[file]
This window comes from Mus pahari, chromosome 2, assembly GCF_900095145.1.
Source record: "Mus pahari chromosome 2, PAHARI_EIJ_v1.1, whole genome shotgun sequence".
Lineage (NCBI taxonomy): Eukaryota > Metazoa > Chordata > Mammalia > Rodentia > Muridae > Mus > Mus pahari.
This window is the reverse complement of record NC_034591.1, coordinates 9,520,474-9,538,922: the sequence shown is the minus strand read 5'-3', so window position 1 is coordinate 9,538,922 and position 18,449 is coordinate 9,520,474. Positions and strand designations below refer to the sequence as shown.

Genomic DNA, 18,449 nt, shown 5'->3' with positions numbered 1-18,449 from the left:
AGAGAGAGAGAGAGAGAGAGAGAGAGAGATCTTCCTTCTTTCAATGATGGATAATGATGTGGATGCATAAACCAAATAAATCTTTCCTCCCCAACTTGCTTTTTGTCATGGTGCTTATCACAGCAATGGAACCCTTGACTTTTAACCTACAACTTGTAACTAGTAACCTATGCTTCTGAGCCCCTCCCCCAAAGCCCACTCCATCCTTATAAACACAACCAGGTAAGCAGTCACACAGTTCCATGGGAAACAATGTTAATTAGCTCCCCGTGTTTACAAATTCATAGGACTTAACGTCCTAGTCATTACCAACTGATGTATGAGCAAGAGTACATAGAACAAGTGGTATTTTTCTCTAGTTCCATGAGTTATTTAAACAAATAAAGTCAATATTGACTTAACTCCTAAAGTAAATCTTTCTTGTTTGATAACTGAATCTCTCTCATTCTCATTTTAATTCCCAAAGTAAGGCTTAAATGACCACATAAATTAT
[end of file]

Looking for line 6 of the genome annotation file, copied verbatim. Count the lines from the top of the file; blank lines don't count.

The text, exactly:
AGAGAGAGAGAGAGAGAGAGAGAGAGAGATCTTCCTTCTTTCAATGATGGATAATGATGTGGATGCATAAACCAAATAAATCTTTCCTCCCCAACTTGCTTTTTGTCATGGTGCTTATCACAGCAATGGAACCCTTGACTTTTAACCTACAACTTGTAACTAGTAACCTATGCTTCTGAGCCCCTCCCCCAAAGCCCACTCCATCCTTATAAACACAACCAGGTAAGCAGTCACACAGTTCCATGGGAAACAATGTTAATTAGCTCCCCGTGTTTACAAATTCATAGGACTTAACGTCCTAGTCATTACCAACTGATGTATGAGCAAGAGTACATAGAACAAGTGGTATTTTTCTCTAGTTCCATGAGTTATTTAAACAAATAAAGTCAATATTGACTTAACTCCTAAAGTAAATCTTTCTTGTTTGATAACTGAATCTCTCTCATTCTCATTTTAATTCCCAAAGTAAGGCTTAAATGACCACATAAATTAT